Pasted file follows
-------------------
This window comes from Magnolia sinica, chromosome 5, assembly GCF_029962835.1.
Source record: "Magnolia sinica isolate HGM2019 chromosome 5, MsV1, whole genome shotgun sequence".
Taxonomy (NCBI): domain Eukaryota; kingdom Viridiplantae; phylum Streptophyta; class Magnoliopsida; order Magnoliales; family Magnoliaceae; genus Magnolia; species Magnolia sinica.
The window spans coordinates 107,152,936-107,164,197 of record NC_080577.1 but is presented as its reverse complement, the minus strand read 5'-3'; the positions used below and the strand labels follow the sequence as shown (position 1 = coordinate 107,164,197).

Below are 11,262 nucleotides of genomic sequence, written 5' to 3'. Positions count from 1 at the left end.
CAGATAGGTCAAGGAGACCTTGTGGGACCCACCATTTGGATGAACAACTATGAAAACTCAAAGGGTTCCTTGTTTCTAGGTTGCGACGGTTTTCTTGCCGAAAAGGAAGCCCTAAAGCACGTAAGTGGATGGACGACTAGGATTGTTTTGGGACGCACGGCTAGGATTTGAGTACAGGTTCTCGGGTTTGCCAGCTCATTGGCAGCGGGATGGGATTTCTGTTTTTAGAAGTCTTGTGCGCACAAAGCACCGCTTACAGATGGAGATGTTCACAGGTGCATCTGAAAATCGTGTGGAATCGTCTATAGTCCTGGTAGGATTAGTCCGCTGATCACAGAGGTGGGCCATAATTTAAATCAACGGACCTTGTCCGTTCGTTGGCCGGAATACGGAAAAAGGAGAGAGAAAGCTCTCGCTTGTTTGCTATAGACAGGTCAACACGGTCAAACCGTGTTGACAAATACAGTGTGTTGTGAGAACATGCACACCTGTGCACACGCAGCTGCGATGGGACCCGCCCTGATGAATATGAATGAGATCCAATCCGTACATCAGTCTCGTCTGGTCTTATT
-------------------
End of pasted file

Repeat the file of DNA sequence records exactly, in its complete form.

This window comes from Magnolia sinica, chromosome 5, assembly GCF_029962835.1.
Source record: "Magnolia sinica isolate HGM2019 chromosome 5, MsV1, whole genome shotgun sequence".
Taxonomy (NCBI): domain Eukaryota; kingdom Viridiplantae; phylum Streptophyta; class Magnoliopsida; order Magnoliales; family Magnoliaceae; genus Magnolia; species Magnolia sinica.
The window spans coordinates 107,152,936-107,164,197 of record NC_080577.1 but is presented as its reverse complement, the minus strand read 5'-3'; the positions used below and the strand labels follow the sequence as shown (position 1 = coordinate 107,164,197).

Below are 11,262 nucleotides of genomic sequence, written 5' to 3'. Positions count from 1 at the left end.
CAGATAGGTCAAGGAGACCTTGTGGGACCCACCATTTGGATGAACAACTATGAAAACTCAAAGGGTTCCTTGTTTCTAGGTTGCGACGGTTTTCTTGCCGAAAAGGAAGCCCTAAAGCACGTAAGTGGATGGACGACTAGGATTGTTTTGGGACGCACGGCTAGGATTTGAGTACAGGTTCTCGGGTTTGCCAGCTCATTGGCAGCGGGATGGGATTTCTGTTTTTAGAAGTCTTGTGCGCACAAAGCACCGCTTACAGATGGAGATGTTCACAGGTGCATCTGAAAATCGTGTGGAATCGTCTATAGTCCTGGTAGGATTAGTCCGCTGATCACAGAGGTGGGCCATAATTTAAATCAACGGACCTTGTCCGTTCGTTGGCCGGAATACGGAAAAAGGAGAGAGAAAGCTCTCGCTTGTTTGCTATAGACAGGTCAACACGGTCAAACCGTGTTGACAAATACAGTGTGTTGTGAGAACATGCACACCTGTGCACACGCAGCTGCGATGGGACCCGCCCTGATGAATATGAATGAGATCCAATCCGTACATCAGTCTCGTCTGGTCTTATT